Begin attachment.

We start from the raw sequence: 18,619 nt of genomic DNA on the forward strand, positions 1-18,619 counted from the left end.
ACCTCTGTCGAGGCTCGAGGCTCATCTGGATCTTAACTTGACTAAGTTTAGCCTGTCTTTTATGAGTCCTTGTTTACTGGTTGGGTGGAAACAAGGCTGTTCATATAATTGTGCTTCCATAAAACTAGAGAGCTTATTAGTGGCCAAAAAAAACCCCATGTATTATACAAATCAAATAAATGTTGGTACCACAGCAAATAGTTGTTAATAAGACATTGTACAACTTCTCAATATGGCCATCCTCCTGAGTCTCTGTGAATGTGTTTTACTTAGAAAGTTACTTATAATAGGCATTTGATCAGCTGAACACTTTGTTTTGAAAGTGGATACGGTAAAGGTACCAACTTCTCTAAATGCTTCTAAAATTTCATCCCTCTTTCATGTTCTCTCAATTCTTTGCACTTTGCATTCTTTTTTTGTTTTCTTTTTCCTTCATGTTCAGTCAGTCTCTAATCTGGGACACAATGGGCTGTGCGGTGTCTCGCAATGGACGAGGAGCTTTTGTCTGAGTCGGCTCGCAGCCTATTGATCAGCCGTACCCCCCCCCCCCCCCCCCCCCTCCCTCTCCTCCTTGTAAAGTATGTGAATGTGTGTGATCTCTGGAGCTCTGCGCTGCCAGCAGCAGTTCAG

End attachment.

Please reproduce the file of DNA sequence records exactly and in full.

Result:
We start from the raw sequence: 18,619 nt of genomic DNA on the forward strand, positions 1-18,619 counted from the left end.
ACCTCTGTCGAGGCTCGAGGCTCATCTGGATCTTAACTTGACTAAGTTTAGCCTGTCTTTTATGAGTCCTTGTTTACTGGTTGGGTGGAAACAAGGCTGTTCATATAATTGTGCTTCCATAAAACTAGAGAGCTTATTAGTGGCCAAAAAAAACCCCATGTATTATACAAATCAAATAAATGTTGGTACCACAGCAAATAGTTGTTAATAAGACATTGTACAACTTCTCAATATGGCCATCCTCCTGAGTCTCTGTGAATGTGTTTTACTTAGAAAGTTACTTATAATAGGCATTTGATCAGCTGAACACTTTGTTTTGAAAGTGGATACGGTAAAGGTACCAACTTCTCTAAATGCTTCTAAAATTTCATCCCTCTTTCATGTTCTCTCAATTCTTTGCACTTTGCATTCTTTTTTTGTTTTCTTTTTCCTTCATGTTCAGTCAGTCTCTAATCTGGGACACAATGGGCTGTGCGGTGTCTCGCAATGGACGAGGAGCTTTTGTCTGAGTCGGCTCGCAGCCTATTGATCAGCCGTACCCCCCCCCCCCCCCCCCCCCTCCCTCTCCTCCTTGTAAAGTATGTGAATGTGTGTGATCTCTGGAGCTCTGCGCTGCCAGCAGCAGTTCAG